Getting to know God on a heart level involves talking with Him, not just learning about Him. Children talk naturally with their friends and family. Wouldn’t it be exciting if we could help them learn to talk to God just as easily!

First, kids need to understand exactly what it means to “pray.” Consider what you communicate to them about prayer. Do kids know that:

  • God is eager to listen to us! He wants to spend time with us because He loves us.
  • God will hear us anytime, anywhere. We don’t have to be sitting in church.
  • We can talk to God like we talk to a friend. We don’t need to learn any “churchy” language.
  • Anything is okay to talk to God about. Nothing is too big or small. God hears us when we’re sad, glad or mad.
  • We can talk to God out loud or silently and in many ways: standing, sitting, kneeling, lying down.

There are a variety of prayer techniques you can use to help kids get comfortable with prayer. With a little creativity, you can use just about any prayer technique with any topic you’re discussing in children’s ministry, so feel free to mix and match. Here are a few ideas.

Fill in the Blank (elementary)

Write a prayer sentence on the board, with a blank line in it. Kids take turns praying the sentence, filling in the blank with a phrase of their choice. Variation for younger children: The leader prays aloud the first part of the prayer and then kids call out their endings. Another variation: Pray the sentence all together at the same time, with each person filling in his or her own ending.

Examples:

  • Lord, I praise you for ____________________.
  • Jesus, help me remember your love for me when I __________________________.
  • God, please help me with______________.

Litany (preschool and elementary)

One person prays a variety of phrases and the rest answer with a set response. Pray as many phrases as you want—but stop before the kids lose interest. Examples:

(Leader) For mountains and rivers…

(Children) We thank you, God.

(Leader) For trees and flowers…

(Children) We thank you, God.

(Leader) When we’re scared…

(Children) Help us remember to pray.

(Leader) When we have a test…

(Children) Help us remember to pray.

Pass the Prayer (preschool and elementary)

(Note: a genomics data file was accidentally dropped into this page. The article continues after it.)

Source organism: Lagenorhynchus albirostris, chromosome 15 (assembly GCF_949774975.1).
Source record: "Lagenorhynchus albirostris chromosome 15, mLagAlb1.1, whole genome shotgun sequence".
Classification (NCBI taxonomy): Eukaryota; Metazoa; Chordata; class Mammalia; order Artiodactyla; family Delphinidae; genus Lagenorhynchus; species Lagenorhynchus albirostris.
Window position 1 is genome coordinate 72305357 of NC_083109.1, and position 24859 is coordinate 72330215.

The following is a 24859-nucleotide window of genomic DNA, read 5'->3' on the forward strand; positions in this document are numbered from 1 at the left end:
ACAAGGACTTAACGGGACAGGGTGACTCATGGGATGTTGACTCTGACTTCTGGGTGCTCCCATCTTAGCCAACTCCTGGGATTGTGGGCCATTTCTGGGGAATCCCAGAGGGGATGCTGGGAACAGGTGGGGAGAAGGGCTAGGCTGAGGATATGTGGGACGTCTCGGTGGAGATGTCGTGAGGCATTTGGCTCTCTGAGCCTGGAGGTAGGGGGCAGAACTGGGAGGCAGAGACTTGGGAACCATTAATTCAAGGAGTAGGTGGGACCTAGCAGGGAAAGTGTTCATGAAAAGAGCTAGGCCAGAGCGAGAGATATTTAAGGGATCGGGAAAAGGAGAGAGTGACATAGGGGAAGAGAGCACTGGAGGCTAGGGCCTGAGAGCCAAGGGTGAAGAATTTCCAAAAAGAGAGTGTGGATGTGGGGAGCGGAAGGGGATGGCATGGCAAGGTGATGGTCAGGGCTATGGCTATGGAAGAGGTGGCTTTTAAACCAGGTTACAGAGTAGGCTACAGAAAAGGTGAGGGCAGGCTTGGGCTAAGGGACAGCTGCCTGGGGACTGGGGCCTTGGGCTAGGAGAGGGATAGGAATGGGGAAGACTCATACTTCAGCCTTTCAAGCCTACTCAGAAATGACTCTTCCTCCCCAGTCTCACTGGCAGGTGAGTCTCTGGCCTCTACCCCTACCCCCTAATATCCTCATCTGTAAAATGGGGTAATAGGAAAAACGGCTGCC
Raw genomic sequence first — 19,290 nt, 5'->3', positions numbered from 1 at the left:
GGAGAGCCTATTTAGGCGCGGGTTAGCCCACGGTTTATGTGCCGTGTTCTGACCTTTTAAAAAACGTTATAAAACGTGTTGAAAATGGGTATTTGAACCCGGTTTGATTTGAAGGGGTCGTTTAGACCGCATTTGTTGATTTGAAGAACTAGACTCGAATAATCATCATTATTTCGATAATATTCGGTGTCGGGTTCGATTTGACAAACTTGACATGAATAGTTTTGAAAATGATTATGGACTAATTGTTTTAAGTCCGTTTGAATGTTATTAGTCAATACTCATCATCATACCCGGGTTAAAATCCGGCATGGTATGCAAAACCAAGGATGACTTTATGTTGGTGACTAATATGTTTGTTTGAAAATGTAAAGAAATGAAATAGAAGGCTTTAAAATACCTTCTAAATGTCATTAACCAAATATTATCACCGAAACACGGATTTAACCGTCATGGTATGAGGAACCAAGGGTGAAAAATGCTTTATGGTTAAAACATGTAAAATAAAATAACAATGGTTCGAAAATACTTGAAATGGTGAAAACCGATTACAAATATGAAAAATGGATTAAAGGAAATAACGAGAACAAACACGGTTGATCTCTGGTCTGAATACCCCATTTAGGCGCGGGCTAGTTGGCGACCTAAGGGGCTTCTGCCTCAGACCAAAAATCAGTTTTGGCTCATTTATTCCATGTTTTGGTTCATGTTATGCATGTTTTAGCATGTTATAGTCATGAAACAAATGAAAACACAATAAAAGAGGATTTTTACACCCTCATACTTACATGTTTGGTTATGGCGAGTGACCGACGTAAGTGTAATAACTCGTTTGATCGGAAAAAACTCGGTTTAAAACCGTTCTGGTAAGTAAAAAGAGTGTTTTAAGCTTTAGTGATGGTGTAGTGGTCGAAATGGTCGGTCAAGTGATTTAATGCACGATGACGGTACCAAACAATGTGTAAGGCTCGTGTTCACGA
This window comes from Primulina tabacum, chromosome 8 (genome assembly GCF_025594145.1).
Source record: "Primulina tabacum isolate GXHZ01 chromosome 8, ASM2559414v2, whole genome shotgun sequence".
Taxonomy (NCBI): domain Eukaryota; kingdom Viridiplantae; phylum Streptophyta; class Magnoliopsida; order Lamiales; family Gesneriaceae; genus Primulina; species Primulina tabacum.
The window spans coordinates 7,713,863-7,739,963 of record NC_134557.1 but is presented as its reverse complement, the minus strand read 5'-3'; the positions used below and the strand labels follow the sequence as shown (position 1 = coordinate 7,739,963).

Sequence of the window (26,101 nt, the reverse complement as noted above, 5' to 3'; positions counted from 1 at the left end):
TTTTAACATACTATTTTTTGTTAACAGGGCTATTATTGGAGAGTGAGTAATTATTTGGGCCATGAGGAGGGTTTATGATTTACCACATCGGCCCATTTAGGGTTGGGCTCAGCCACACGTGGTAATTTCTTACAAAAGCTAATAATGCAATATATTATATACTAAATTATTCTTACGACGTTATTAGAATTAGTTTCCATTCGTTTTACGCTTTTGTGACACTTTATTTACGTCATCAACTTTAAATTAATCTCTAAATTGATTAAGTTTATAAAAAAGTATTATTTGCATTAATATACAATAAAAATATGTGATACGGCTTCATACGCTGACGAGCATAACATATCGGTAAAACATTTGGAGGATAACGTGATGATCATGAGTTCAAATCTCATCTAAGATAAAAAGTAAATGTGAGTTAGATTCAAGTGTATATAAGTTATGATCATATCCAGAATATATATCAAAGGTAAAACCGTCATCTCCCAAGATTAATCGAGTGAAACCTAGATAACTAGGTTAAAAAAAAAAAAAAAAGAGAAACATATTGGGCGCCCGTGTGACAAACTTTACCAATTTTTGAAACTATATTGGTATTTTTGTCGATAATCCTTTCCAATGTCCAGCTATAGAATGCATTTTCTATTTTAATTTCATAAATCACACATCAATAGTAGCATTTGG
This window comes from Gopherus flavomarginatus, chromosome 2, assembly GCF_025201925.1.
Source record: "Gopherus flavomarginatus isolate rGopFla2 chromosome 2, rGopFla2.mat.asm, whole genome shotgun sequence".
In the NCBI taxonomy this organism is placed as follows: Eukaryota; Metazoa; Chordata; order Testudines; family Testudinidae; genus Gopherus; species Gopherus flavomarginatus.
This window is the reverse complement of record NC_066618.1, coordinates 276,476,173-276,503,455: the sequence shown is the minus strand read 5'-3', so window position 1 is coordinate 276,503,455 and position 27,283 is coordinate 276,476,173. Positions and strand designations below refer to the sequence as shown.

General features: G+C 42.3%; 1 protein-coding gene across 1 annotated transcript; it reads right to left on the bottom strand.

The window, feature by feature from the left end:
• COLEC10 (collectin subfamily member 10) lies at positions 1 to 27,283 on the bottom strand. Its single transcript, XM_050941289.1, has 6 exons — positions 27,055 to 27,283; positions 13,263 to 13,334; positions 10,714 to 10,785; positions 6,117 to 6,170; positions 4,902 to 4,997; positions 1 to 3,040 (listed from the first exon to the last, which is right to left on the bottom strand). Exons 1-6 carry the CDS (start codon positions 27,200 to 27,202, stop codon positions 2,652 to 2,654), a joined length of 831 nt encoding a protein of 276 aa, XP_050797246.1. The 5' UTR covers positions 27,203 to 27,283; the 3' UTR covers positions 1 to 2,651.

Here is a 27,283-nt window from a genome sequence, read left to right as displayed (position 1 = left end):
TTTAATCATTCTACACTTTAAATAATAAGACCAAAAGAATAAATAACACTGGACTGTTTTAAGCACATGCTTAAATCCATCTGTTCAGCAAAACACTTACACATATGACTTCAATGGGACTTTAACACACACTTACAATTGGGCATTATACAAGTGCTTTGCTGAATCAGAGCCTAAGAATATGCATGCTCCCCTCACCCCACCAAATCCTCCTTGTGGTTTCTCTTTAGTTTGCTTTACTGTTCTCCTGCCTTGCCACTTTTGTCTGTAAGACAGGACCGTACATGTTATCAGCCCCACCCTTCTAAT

Form a circle. The first person prays out loud, ends their prayer with “and,” and taps the person to the right. This person adds to the prayer with his or her own requests or taps the next person right away if he or she doesn’t want to pray.

Person on the Right (preschool and elementary)

Form a circle. Ask each child to pray a set prayer for the person on the right, filling in the person’s name. For older club members who are familiar with prayer, you could give them the option of adding a prayer of their own for the person. Examples:

  • Thank you, God, for making (name) special.
  • Dear Jesus, help (name) stand up for what’s right this week with friends.

Note Prayers (elementary)

Have kids write their prayers on paper. After they pray, they fold up the note and take it home. Having a prayer written out helps them remember what they want to pray for. Follow up with your kids during your next meeting; ask who prayed their prayer that week.

Request Box (elementary)

Set up a shoebox with a slit in the lid, along with slips of paper and pencils. Tell the children to write prayer requests whenever they want to and slip them in. During your prayer time, empty the box and hand out the requests to children who volunteer to pray for them.

Best/Worst (preschool and elementary)

Have a sharing time where kids tell either the best thing that happened to them this week or the worst thing. After each response, ask for a volunteer to either say a praise prayer or ask Jesus to help the person.